Bible Book List
Matthew Henry's Commentary – Verses 17–25
Verses 17–25

After the comfortable promises made to Ahaz as a branch of the house of David, here follow terrible threatenings against him, as a degenerate branch of that house; for though the loving-kindness of God shall not be utterly taken away, for the sake of David and the covenant made with him, yet his iniquity shall be chastened with the rod, and his sin with stripes. Let those that will not mix faith with the promises of God expect to hear the alarms of his threatenings.

I. The judgment threatened is very great, Isa. 7:17. It is very great, for it is general; it shall be brought upon the prince himself (high as he is, he shall not be out of the reach of it), and upon the people, the whole body of the nation, and upon the royal family, upon all thy father’s house; it shall be a judgment entailed on posterity, and shall go along with the royal blood. It is very great, for it shall be unprecedented—days that have not come; so dark, so gloomy, so melancholy, as never were the like since the revolt of the ten tribes, when Ephraim departed from Judah, which was indeed a sad time to the house of David. Note, The longer men continue in sin the sorer punishments they have reason to expect. It is the Lord that will bring these days upon them, for our times are in his hand, and who can resist or escape the judgments he brings?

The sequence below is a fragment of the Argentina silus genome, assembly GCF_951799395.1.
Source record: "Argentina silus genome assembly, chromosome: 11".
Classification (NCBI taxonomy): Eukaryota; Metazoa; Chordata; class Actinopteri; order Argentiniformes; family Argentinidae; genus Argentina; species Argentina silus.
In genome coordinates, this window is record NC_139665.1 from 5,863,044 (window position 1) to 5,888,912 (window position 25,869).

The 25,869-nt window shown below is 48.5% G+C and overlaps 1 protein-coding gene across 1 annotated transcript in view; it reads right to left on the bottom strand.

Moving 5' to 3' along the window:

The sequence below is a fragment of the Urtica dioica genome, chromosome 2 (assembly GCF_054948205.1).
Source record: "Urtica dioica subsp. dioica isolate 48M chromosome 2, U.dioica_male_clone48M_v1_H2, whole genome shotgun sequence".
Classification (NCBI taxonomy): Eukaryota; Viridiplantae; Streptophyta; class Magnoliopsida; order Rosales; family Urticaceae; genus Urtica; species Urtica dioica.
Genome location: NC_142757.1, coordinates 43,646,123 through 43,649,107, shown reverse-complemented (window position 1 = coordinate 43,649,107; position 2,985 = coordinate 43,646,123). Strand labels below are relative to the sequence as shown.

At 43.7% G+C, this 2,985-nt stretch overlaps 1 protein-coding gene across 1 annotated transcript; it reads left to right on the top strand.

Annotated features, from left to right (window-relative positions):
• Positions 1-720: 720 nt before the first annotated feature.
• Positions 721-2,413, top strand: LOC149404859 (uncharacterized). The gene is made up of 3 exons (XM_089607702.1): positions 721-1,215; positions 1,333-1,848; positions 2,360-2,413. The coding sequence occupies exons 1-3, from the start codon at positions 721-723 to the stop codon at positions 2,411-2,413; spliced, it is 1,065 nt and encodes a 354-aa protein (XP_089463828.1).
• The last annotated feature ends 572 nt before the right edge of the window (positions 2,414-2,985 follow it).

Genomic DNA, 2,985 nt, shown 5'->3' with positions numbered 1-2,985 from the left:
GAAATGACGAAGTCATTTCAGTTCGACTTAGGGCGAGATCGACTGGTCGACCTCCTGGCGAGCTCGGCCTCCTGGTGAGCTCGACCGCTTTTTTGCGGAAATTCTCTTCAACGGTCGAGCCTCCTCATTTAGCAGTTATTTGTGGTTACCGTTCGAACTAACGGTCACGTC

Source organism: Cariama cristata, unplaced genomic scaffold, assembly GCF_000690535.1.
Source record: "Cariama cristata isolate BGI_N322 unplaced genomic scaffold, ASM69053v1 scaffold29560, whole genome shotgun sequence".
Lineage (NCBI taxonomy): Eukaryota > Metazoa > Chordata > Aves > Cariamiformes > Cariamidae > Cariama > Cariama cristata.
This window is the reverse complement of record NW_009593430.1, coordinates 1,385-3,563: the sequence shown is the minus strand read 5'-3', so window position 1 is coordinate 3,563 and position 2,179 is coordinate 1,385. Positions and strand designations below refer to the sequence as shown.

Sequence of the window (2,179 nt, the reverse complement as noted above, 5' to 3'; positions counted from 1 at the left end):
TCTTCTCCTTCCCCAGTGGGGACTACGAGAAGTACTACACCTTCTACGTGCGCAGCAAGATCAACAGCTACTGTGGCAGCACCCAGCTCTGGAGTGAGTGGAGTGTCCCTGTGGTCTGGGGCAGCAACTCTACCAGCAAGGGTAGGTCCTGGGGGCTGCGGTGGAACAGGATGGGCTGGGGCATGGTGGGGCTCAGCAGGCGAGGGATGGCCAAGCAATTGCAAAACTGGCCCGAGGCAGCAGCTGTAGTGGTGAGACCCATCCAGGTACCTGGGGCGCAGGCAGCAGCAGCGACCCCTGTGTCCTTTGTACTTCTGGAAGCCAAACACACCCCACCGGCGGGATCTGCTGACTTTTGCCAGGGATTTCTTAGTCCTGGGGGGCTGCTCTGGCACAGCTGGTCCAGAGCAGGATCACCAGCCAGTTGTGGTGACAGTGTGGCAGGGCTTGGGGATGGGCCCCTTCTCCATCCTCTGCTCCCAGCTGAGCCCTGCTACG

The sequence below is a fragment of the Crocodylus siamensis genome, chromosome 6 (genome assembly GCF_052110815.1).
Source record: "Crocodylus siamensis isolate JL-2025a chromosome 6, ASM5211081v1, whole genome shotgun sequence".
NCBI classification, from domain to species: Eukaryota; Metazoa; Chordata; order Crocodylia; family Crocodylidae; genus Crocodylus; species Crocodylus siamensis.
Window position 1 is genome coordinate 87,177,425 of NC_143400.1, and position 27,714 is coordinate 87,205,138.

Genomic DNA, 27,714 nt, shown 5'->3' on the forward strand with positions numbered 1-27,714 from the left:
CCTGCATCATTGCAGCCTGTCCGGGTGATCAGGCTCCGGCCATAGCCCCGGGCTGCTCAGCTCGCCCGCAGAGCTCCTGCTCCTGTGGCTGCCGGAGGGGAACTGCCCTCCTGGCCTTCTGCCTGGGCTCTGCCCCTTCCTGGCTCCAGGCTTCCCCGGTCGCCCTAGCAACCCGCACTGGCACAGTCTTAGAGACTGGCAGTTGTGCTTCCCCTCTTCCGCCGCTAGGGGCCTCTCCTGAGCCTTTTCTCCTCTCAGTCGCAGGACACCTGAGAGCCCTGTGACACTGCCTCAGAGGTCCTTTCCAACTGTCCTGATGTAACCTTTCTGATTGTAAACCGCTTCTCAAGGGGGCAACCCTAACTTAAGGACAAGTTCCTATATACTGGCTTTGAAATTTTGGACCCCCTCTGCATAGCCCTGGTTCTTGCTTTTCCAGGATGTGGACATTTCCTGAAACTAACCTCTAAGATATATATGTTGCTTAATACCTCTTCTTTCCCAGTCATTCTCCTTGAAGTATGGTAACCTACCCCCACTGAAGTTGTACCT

II. The enemy that should be employed as the instrument of this judgment is the king of Assyria. Ahaz reposed great confidence in that prince for help against the confederate powers of Israel and Syria, and minded the less what God said to him by his prophet for his encouragement because he built much upon his interest in the king of Assyria, and had meanly promised to be his servant if he would send him some succours; he had also, made him a present of gold and silver, for which he drained the treasures both of church and state, 2 Kgs. 16:7, 8. Now God threatens that that king of Assyria whom he made his stay instead of God should become a scourge to him. He was so speedily; for, when he came to him, he distressed him, but strengthened him not (2 Chron. 28:20), the reed not only broke under him, but ran into his hand, and pierced it, and thenceforward the kings of Assyria were, for a long time, grieving thorns to Judah, and gave them a great deal of trouble. Note, The creature that we make our hope commonly proves our hurt. The king of Assyria, not long after this, made himself master of the ten tribes, carried them captive, and laid their country waste, so as fully to answer the prediction here; and perhaps it may refer to that, as an explication of Isa. 7:8; where it is foretold that Ephraim shall be broken, that it shall not be a people; and it is easy to suppose that the prophet (at Isa. 7:17) turns his speech to the king of Israel, denouncing God’s judgments against him for invading Judah. But the expositors universally understand it of Ahaz and his kingdom. Now observe, 1. Summons given to the invaders (Isa. 7:18): The Lord shall whistle for the fly and the bee. See Isa. 5:26. Enemies that seem as contemptible as a fly or a bee, and are as easily crushed, shall yet, when God pleases, do his work as effectually as lions and young lions. Though they are as far distant from one another as the rivers of Egypt and the land of Assyria, yet they shall punctually meet to join in this work when God commands their attendance; for, when God has work to do, he will not be at a loss for instruments to do it with. 2. Possession taken by them, Isa. 7:19. It should seem as if the country were in no condition to make resistance. They find no difficulties in forcing their way, but come and rest all of them in the desolate valleys, which the inhabitants had deserted upon the first alarm, and left them a cheap and easy prey to the invaders. They shall come and rest in the low grounds like swarms of flies and bees, and shall render themselves impregnable by taking shelter in the holes of the rocks, as bees often do, and showing themselves formidable by appearing openly upon all thorns and all bushes; so generally shall the land be overspread with them. These bees shall knit upon the thorns and bushes, and there rest undisturbed. 3. Great desolations made, and the country generally depopulated (Isa. 7:20): The Lord shall shave the hair of the head, and beard, and feet; he shall sweep all away, as the leper, when he was cleansed, shaved off all his hair, Lev. 14:8, 9. This is done with a razor which is hired, either which God has hired (as if he had none of his own; but what he hires, and whom he employs in any service for him, he will pay for. See Ezek. 29:18, 19), or which Ahaz has hired for his assistance. God will make that to be an instrument of his destruction which he hired into his service. Note, Many are beaten with that arm of flesh which they trusted to rather than to the arm of the Lord, and which they were at a great expense upon, when by faith and prayer they might have found cheap and easy succour in God. 4. The consequences of this general depopulation. (1.) The flocks of cattle shall be all destroyed, so that a man who had herds and flocks in abundance shall be stripped of them all by the enemy, and shall with much ado save for his own use a young cow and two sheep—a poor stock (Isa. 7:21), yet he shall think himself happy in having any left. (2.) The few cattle that are left shall have such a large compass of ground to feed in that they shall give abundance of milk, and very good milk, such as shall produce butter enough, Isa. 7:22. There shall also be such want of men that the milk of one cow and two sheep shall serve a whole family, which used to keep abundance of servants and consume a great deal, but is now reduced. (3.) The breed of cattle shall be destroyed; so that those who used to eat flesh ( as the Jews commonly did) shall be necessitated to confine themselves to butter and honey, for there shall be no flesh for them; and the country shall be so depopulated that there shall be butter and honey enough for the few that are left in it. (4.) Good land, that used to be let well, shall be all overrun with briers and thorns (Isa. 7:23); where there used to be a thousand vines planted, for which the tenants used to pay a thousand shekels, or pieces of silver, yearly rent, there shall be nothing now but briers and thorns, no profit either for landlord or tenant, all being laid waste by the army of the invaders. Note, God can soon turn a fruitful land into barrenness; and it is just with him to turn vines into briers if we, instead of bringing forth grapes to him, bring forth wild grapes, Isa. 5:4. (5.) The implements of husbandry shall be turned into instruments of war, Isa. 7:24. The whole land having become briers and thorns, the grounds that men used to come to with sickles and pruning-hooks to gather in the fruits they shall now come to with arrows and bows, to hunt for wild beasts in the thickets, or to defend themselves from the robbers that lurk in the bushes, seeking for prey, or to kill the serpents and venomous beasts that are hid there. This denotes a very sad change of the face of that pleasant land. But what melancholy change is there which sin will not make with a people? (6.) Where briers and thorns were wont to be of use and to do good service, even in the hedges, for the defence of the enclosed grounds, they shall be plucked up, and all laid in common. There shall be briers and thorns in abundance where they should not be, but none where they should be, Isa. 7:25. The hills that shall be digged with the mattock, for special use, from which the cattle used to be kept off with the fear of briers and thorns, shall now be thrown open, the hedges broken down for the boar out of the wood to waste it, Ps. 80:12, 13. It shall be left at large for oxen to run in and less cattle. See the effect of sin and the curse; it has made the earth a forest of thorns and thistles, except as it is forced into some order by the constant care and labour of man. And see what folly it is to set our hearts upon possessions of lands, be they every so fruitful, ever so pleasant; if they lie ever so little neglected and uncultivated, or if they be abused by a wasteful careless heir or tenant, or the country be laid waste by war, they will soon become frightful deserts. Heaven is a paradise not subject to such changes.